Law360, Miami (May 23, 2018, 11:24 PM EDT) — A class action against used-car dealer Off Lease Only Inc. for allegedly sending unsolicited text messages in violation of the Telephone Consumer Protection Act will head to a jury as a Florida federal judge found Wednesday that too many factual disputes remain for her to decide the case.
U.S. District Judge Marcia G. Cooke denied Off Lease a quick escape, describing questions about its relationship to the company that sent the texts in its name and whether it was vicariously liable as “factually intensive” and best left to a jury.
She partially granted the class’ motion for summary judgment on its assertion that language lead plaintiff Ray Mohamed included in the Craigslist car sales ad that was the source of his phone number saying he did not want to receive texts or solicitation is a revocation of consent, but she said the jury should decide whether the disputed texts served as telemarketing and whether the dialing system used qualifies as an autodialing telephone system for the purposes of the TCPA.
Counsel for both sides declined to comment after the hearing, saying they want to see Judge Cooke’s full written order first, although class counsel indicated they were pleased that they will get to try their case.
Mohamed’s 2015 suit alleged that Off Lease, through its agent American Motor Co. LLC — which operates as InstantCarOffer — sent him unsolicited marketing texts in response to a Craigslist advertisement he posted about selling his car, even though his ad explicitly stated, “Do NOT contact me with unsolicited services or offers.”
InstantCarOffer, using lead-generating software and data scraped from the ad by another company, Liberty Metrics, texted Mohamed several times with an autodialer, saying, “We are cash buyers for local vehicles. Get a cash offer 24/7 … Off Lease Only Miami,” he claimed.
Mohamed also alleged that the messages were not simply offers to buy his and other potential class members’ vehicles, but a telemarketing effort to draw them in as potential customers for a trade-in or purchase of one of Off Lease’s vehicles, which he alleges took place at least 17 times.
The alleged “dual purpose” of the texts is a potentially significant distinction, because if the texts are found to constitute telemarketing, then express written consent — not just prior express consent — of the recipient is needed, under a 2012 Federal Communications Commission ruling.
Judge Cooke certified a class last July consisting of anyone in the United States who received a text message from InstantCarOffer on behalf of Off Lease sent through the Twilio platform after they placed an ad on Craigslist to sell a vehicle. The class period covers the four years prior to the filing of the suit in September 2015 through the class certification date.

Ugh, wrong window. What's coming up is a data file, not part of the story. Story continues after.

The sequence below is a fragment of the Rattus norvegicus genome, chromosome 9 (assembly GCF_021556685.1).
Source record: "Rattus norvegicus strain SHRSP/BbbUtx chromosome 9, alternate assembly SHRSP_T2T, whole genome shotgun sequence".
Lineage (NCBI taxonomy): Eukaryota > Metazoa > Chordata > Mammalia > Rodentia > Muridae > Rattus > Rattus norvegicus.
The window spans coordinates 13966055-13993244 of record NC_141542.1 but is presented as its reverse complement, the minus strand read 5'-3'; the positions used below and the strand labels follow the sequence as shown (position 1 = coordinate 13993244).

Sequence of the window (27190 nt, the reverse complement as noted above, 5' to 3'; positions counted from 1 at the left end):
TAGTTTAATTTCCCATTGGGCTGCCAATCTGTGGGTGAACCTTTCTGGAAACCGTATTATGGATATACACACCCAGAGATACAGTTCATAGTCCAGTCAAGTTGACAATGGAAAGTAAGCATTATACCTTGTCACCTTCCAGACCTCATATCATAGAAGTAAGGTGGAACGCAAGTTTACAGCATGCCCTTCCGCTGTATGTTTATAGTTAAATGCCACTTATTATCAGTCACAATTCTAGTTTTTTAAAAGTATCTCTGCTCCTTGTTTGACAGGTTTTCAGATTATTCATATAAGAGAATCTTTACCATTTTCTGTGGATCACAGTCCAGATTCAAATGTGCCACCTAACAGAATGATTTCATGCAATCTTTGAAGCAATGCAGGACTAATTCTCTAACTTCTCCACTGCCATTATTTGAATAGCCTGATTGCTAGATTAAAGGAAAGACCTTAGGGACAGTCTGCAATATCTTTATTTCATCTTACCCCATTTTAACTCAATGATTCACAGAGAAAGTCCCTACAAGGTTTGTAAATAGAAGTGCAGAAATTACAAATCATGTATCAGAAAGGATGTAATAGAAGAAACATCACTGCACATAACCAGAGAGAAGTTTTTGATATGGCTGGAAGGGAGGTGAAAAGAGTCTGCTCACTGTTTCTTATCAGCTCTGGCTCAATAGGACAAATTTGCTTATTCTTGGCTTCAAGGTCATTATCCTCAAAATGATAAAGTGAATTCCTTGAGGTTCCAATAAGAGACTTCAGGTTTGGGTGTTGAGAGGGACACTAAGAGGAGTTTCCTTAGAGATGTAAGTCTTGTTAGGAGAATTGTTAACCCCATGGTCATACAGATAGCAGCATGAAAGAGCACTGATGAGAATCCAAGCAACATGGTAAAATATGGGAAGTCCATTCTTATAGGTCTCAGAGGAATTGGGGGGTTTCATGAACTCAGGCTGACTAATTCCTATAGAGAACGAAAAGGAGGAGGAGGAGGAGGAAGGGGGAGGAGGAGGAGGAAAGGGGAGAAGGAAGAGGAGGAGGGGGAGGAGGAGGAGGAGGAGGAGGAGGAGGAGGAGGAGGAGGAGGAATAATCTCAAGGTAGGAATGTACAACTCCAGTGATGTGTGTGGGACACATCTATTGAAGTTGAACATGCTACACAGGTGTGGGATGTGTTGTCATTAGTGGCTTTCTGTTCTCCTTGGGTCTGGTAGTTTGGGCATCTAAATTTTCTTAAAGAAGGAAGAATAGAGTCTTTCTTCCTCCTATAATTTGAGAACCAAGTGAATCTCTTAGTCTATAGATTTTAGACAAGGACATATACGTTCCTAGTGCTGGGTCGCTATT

A magistrate judge who heard arguments on class certification questioned whether the limiting language against receiving text messages that appeared in some of Mohamed’s ads raised issues of typicality in how broadly the class should be defined, but Judge Cooke did not cite that as a narrowing factor in her order.
In its bid for summary judgment, Off Lease argued that the class’ claims fail because it did not send any of the text messages and did not have an “agency relationship” with InstantCarOffer, which Mohamed released in a settlement in exchange for its cooperation in discovery.
“We don’t control the means or the methods [of InstantCarOffer] in a single way,” Off Lease counsel Franklin L. Zemel of Arnstein & Lehr LLP argued Wednesday.
Zemel suggested it was more accurate to say that InstantCarOffer had hired Off Lease to provide dealer services it could not provide itself to consummate sales with consumers.
Pressed by Judge Cooke whether Off Lease was aware of the methods being employed, he argued the evidence on record does not show that the company approved the use of its name in the text messages or that it received messages about at least one consumer’s complaints regarding the texts. A individual who has been described in the case as Off Lease’s marketing director was an independent contractor and not a company employee, he said.
Arguing for the class, Seth Lehrman of Edwards Pottinger LLC countered that evidence that Off Lease was given access to InstantCarOffer’s “back-end tool,” through which it could independently contact consumers, shows agency and ratification of InstantCarOffer’s actions.
Lehrman said it was immaterial if Off Lease ever actually used that access to contact a consumer and argued that Off Lease definitely knew before it even signed its contract to serve as a dealer for InstantCarOffer that the texts would be sent.
Off Lease counsel Alan R. Poppe of Arnstein & Lehr also argued that it would be unfair to hold the company liable for TCPA violations when no one is sure what constitutes an autodialing telephone system, noting that the FCC earlier this month issued a request for comments on the issue.
Before ruling that a jury should consider those facts, Judge Cooke questioned how, given such uncertainty, it would be appropriate for her to grant summary judgment on the issue “as a lowly trial judge.”
Mohamed is represented by Bret L. Lusskin of Bret Lusskin PA, Seth Lehrman of Edwards Pottinger LLC, Scott D. Owens and Sean M. Holas of Scott D. Owens PA, and Manuel S. Hiraldo of Hiraldo PA.
Off Lease is represented by Franklin L. Zemel and Alan R. Poppe of Arnstein & Lehr LLP and in-house counsel Ejola Cook and Rebecca Radosevich.
The case is Mohamed v. Off Lease Only Inc., case number 1:15-cv-23352, in the U.S. District Court for the Southern District of Florida.